Ice Ice Baby
They said “ICE” twice… they must really like ice! They also like the color red; a hue not commonly associated with ice but one that’s very popular with warning sign designers so it’s got that going for it, which is ice… er, NICE. So yeah, we get the message: “Thin Ice Ice Never Safe”. So simple, even a caveman can understand it, not to mention say it in authentic caveman proto-gibberish.
Well, it seems we’re done nitpicking here and – wait, there’s more! If thin ice is NEVER safe (according to these signs), then is it safe in April when all of the ice has melted? We accept no responsibility for enabling anyone who dares to put this crackin’ conundrum to the test. (thin ice warning sign image at top via ttarasiuk and above via Aaron Smith)
Thicket of Signs
We’re not exactly sure what’s going on here in balmy Portsmouth, England, a coastal town known more for holidays in the sun than for dangerous ice accumulations. The exact location of this curious conglomeration of signage is, in fact, Southsea – a seaside resort and suburb known for its plethora of mature Elm trees. But we digress. For the ninth time (‘cuz there are NINE signs), watch out for ice and while you’re watching, keep off it! (thin ice warning sign image via Silly Little Man)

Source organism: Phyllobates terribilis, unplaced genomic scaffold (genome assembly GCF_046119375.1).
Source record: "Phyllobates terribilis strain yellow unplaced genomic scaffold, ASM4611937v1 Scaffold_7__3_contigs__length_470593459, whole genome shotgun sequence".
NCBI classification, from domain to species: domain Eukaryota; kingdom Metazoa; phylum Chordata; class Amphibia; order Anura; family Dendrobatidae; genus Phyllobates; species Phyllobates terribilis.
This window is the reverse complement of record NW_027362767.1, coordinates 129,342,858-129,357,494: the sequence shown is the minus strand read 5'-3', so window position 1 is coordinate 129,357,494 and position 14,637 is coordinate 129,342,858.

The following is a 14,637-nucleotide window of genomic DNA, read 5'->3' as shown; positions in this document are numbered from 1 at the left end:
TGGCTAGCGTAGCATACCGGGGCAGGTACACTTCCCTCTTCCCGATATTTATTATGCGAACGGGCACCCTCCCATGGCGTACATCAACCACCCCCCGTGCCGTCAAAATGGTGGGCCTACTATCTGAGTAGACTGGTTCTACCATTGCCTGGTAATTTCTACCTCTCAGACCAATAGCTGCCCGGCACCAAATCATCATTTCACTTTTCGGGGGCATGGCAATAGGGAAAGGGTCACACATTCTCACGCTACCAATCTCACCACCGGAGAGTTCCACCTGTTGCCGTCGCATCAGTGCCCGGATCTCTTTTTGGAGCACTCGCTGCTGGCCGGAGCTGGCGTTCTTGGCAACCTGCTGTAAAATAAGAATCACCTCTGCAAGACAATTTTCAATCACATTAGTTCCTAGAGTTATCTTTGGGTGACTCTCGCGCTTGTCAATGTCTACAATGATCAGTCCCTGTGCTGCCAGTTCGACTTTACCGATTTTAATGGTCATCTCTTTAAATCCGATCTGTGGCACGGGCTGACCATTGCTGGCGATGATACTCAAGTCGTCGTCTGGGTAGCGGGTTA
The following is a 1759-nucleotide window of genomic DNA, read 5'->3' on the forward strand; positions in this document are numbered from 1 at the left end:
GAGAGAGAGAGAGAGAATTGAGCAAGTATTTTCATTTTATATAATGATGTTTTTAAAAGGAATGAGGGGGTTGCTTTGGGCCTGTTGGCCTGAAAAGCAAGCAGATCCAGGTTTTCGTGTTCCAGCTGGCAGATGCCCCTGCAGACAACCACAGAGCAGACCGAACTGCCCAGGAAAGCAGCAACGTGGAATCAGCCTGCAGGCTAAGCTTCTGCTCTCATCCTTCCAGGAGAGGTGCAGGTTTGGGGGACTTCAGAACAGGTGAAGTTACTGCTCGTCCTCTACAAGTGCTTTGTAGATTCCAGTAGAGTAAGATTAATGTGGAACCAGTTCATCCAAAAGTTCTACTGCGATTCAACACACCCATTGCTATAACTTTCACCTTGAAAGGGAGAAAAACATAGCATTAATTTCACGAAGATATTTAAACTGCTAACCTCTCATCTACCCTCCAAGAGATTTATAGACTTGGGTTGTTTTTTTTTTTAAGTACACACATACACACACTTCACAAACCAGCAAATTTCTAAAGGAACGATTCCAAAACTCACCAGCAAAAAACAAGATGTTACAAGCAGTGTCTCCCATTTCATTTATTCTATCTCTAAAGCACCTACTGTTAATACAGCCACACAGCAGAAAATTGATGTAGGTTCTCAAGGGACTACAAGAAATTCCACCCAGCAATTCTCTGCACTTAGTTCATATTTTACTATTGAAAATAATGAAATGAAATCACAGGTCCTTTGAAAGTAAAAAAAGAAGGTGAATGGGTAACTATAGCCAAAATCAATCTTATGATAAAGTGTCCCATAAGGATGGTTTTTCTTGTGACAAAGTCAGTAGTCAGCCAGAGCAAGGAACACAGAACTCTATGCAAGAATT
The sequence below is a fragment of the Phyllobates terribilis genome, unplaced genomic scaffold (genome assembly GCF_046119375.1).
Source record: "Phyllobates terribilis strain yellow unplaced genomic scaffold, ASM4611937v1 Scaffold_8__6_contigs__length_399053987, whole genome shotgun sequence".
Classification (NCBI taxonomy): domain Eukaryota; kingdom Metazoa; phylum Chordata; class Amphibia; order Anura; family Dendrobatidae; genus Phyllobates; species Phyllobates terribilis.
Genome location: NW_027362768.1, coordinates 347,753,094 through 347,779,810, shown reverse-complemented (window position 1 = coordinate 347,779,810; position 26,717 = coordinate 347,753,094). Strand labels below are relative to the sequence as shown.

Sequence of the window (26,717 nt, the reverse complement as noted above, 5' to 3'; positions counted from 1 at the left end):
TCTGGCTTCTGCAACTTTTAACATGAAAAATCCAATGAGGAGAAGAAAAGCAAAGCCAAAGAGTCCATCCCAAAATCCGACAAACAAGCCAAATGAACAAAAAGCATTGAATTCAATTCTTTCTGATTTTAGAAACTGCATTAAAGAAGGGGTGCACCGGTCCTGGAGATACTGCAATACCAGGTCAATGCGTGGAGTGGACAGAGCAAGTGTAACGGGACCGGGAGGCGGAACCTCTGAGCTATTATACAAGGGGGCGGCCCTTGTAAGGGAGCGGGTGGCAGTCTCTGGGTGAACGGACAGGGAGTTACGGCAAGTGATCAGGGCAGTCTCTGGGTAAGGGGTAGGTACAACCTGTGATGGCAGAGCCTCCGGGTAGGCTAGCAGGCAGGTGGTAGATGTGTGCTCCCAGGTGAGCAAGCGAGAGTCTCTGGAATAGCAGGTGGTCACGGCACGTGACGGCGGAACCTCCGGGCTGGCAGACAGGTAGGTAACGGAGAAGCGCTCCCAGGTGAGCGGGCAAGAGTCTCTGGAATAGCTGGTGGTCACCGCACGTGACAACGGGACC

Just how thin does thin ice have to be in order for it to be dangerous – or not dangerous, as the case may be? Don’t ask the photographer who captured the wintry New Jersey scene above on January 7th of 2007, they’re too busy trying to avoid treading on ice so thin it’s practically (and actually) invisible. (thin ice warning sign image via Jackie)
What is this, a thin ice warning sign for ambulatory light switches? This isn’t even a poor photoshop, it’s… possibly a tall bipedal elephant balancing a ball on its head. That said, elephants of any stature have no business balancing anything on their heads while attempting to traverse thin ice. Hence the sign. (thin ice warning sign image via Rev Stan)
Killing with Kindness
We asked you politely… it’s the Canadian way, after all. In the event that this advice is ignored, however, the Ontario Health Insurance Plan (OHIP) entitles residents of the province to access emergency care free of charge. Not an Ontario resident? Sorry you hoser, and keep the %&$@ off the #&%$ thin ice! (thin ice warning sign image via Michael)
Does the ice look thin or does it just look? Check out Ice Can See You: 7 Amazing Cold & Creepy Iceberg Faces!